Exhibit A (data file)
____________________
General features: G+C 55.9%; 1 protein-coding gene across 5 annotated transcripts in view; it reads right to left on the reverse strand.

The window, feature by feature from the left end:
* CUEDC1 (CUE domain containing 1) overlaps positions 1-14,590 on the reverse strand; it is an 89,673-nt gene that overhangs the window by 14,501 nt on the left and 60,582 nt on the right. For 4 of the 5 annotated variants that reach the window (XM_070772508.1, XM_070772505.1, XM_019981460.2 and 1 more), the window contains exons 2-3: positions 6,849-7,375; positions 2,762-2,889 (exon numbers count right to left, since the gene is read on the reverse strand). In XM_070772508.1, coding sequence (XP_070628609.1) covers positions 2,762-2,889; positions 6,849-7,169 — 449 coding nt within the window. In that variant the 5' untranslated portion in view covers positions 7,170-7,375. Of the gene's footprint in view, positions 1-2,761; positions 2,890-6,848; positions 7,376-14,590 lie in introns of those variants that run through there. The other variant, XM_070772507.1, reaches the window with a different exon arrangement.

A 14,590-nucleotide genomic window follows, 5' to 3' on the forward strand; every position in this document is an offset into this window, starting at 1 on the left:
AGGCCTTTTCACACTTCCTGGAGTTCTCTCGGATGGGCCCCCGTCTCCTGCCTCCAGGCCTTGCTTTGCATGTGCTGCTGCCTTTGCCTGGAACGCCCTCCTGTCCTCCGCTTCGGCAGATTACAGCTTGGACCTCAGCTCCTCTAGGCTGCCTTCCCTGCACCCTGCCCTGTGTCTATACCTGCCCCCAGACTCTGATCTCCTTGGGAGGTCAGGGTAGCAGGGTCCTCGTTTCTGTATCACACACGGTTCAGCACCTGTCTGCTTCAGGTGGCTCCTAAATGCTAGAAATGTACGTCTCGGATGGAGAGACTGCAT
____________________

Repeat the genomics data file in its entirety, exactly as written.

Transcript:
General features: G+C 55.9%; 1 protein-coding gene across 5 annotated transcripts in view; it reads right to left on the reverse strand.

The window, feature by feature from the left end:
* CUEDC1 (CUE domain containing 1) overlaps positions 1-14,590 on the reverse strand; it is an 89,673-nt gene that overhangs the window by 14,501 nt on the left and 60,582 nt on the right. For 4 of the 5 annotated variants that reach the window (XM_070772508.1, XM_070772505.1, XM_019981460.2 and 1 more), the window contains exons 2-3: positions 6,849-7,375; positions 2,762-2,889 (exon numbers count right to left, since the gene is read on the reverse strand). In XM_070772508.1, coding sequence (XP_070628609.1) covers positions 2,762-2,889; positions 6,849-7,169 — 449 coding nt within the window. In that variant the 5' untranslated portion in view covers positions 7,170-7,375. Of the gene's footprint in view, positions 1-2,761; positions 2,890-6,848; positions 7,376-14,590 lie in introns of those variants that run through there. The other variant, XM_070772507.1, reaches the window with a different exon arrangement.

A 14,590-nucleotide genomic window follows, 5' to 3' on the forward strand; every position in this document is an offset into this window, starting at 1 on the left:
AGGCCTTTTCACACTTCCTGGAGTTCTCTCGGATGGGCCCCCGTCTCCTGCCTCCAGGCCTTGCTTTGCATGTGCTGCTGCCTTTGCCTGGAACGCCCTCCTGTCCTCCGCTTCGGCAGATTACAGCTTGGACCTCAGCTCCTCTAGGCTGCCTTCCCTGCACCCTGCCCTGTGTCTATACCTGCCCCCAGACTCTGATCTCCTTGGGAGGTCAGGGTAGCAGGGTCCTCGTTTCTGTATCACACACGGTTCAGCACCTGTCTGCTTCAGGTGGCTCCTAAATGCTAGAAATGTACGTCTCGGATGGAGAGACTGCAT